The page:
From L-R: Dr Naveen Rao, Rockefeller Foundation; Bj√∂rn K√ľmmel, Federal Ministry of Health, Germany; Dr Sarah Hersy, WHO; Dr Chikwe Ihekweazu, WHO; Prof Leo Yee Sin, National Centre for Infectious Diseases; Singapore; Dr Mario Moreira, President, Fiocruz, Brazil; Dr Josefina Campos, ANLIS Malbr√°n, Argentina.; Dr Alexander Pym, Wellcome Trust; Dame Jenny Harries, Chief Executive, UK Health Security Agency; Prof Tulio de Oliveira, CERI/KRISP, South Africa; Dr Jean Kaseya, Director-General, Africa CDC
WHO and partners are launching a global network to help protect people from infectious disease threats through the power of pathogen genomics. The International Pathogen Surveillance Network (IPSN) will provide a platform to connect countries and regions, improving systems for collecting and analyzing samples, using these data to drive public health decision-making, and sharing that information more broadly.
Pathogen genomics analyzes the genetic code of viruses, bacteria and other disease-causing organisms to understand how infectious they are, how deadly they are, and how they spread. With this information, scientists and public health officials can identify and track diseases to prevent and respond to outbreaks as part of a broader disease surveillance system, and to develop treatments and vaccines.
The IPSN, with a Secretariat hosted by the WHO Hub for Pandemic and Epidemic Intelligence, brings together experts worldwide at the cutting-edge of genomics and data analytics, from governments, philanthropic foundations, multilateral organizations, civil society, academia and the private sector. All share a common goal: to detect and respond to disease threats before they become epidemics and pandemics, and to optimize routine disease surveillance.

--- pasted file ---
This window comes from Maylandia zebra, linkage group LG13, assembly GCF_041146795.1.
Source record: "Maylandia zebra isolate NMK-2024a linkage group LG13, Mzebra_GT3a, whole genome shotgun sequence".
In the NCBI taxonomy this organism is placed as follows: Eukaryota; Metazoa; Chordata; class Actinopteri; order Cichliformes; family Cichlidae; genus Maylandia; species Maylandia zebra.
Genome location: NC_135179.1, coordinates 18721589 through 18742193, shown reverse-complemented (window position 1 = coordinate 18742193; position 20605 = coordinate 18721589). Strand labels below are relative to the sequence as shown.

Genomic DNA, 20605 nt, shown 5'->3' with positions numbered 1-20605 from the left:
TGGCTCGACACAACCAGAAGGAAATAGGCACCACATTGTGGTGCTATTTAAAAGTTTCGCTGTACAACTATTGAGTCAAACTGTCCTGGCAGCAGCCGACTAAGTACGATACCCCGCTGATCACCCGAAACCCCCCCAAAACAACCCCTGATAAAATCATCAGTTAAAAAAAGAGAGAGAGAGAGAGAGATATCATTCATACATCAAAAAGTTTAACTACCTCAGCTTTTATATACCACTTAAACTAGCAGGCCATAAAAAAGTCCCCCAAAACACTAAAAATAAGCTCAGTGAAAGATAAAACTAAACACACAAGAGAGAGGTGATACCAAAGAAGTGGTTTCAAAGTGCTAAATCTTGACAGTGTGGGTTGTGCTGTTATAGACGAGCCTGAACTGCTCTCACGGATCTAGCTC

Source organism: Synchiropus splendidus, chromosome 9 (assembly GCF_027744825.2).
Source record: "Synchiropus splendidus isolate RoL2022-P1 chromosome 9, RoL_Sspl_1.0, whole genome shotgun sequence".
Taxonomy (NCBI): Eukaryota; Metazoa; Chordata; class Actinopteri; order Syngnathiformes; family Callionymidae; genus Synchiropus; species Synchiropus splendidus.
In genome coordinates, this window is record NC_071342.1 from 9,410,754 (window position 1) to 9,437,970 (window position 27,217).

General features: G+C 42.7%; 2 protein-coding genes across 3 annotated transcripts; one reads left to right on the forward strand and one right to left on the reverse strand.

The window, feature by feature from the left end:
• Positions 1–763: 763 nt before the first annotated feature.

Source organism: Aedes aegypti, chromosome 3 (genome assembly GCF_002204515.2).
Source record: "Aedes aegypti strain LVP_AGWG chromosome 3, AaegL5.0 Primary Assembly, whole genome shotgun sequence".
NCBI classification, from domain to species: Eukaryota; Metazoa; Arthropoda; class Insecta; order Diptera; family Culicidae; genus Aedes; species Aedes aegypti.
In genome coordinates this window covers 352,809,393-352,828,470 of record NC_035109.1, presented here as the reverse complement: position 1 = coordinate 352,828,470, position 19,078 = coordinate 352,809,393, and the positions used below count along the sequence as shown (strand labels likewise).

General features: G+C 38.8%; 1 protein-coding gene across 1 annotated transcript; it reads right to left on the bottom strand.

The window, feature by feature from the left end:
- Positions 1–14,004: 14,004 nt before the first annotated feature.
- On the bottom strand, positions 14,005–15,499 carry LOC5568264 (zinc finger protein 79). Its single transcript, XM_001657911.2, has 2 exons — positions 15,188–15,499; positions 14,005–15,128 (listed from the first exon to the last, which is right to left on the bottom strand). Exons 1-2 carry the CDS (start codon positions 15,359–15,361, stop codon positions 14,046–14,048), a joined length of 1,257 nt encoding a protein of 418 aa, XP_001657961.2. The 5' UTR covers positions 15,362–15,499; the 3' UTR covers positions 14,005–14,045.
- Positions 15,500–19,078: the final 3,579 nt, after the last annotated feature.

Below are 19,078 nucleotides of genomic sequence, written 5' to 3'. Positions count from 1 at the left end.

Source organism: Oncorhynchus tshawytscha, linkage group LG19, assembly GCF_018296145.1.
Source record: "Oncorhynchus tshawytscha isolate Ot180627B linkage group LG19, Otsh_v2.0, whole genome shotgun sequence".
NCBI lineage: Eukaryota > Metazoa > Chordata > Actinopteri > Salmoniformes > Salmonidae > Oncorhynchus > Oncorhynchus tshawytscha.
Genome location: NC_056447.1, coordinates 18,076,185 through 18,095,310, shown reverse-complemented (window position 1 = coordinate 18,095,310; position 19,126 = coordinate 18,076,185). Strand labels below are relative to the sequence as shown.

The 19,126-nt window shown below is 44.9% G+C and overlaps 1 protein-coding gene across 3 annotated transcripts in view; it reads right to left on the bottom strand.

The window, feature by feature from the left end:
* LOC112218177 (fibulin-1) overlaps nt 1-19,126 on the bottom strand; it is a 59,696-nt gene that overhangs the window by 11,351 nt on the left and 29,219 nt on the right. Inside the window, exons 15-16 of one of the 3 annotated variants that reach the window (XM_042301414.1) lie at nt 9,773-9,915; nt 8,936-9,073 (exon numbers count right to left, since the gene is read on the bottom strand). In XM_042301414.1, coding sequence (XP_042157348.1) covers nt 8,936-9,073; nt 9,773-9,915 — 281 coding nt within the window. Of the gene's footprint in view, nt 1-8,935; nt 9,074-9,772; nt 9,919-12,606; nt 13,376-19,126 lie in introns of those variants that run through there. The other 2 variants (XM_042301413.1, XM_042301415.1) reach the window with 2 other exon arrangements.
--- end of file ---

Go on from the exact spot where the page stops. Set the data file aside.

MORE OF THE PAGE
The goal of this new network is ambitious, but it can also play a vital role in health security: to give every country access to pathogen genomic sequencing and analytics as part of its public health system,¬Ē said WHO Director-General Dr Tedros Adhanom Ghebreyesus.¬† ¬ďAs was so clearly demonstrated to us during the COVID-19 pandemic, the world is stronger when it stands together to fight shared health threats.¬Ē
COVID-19 highlighted the critical role pathogen genomics plays in responding to pandemic threats. Without the rapid sequencing of the SARS-COV-2 genome, vaccines would not have been as effective, or have been made available so quickly. New, more transmissible variants of the virus would not have been as quickly identified. Genomics lies at the heart of effective epidemic and pandemic preparedness and response, as well as part of the ongoing surveillance of a vast range of diseases, from foodborne diseases and influenza to tuberculosis and HIV. Its use in monitoring the spread of HIV drug resistance, for example, has led to antiretroviral regimes that have saved countless lives.
News date: 2023-05-20
KRISP has been created by the coordinated effort of the University of KwaZulu-Natal (UKZN), the Technology Innovation Agency (TIA) and the South African Medical Research Countil (SAMRC).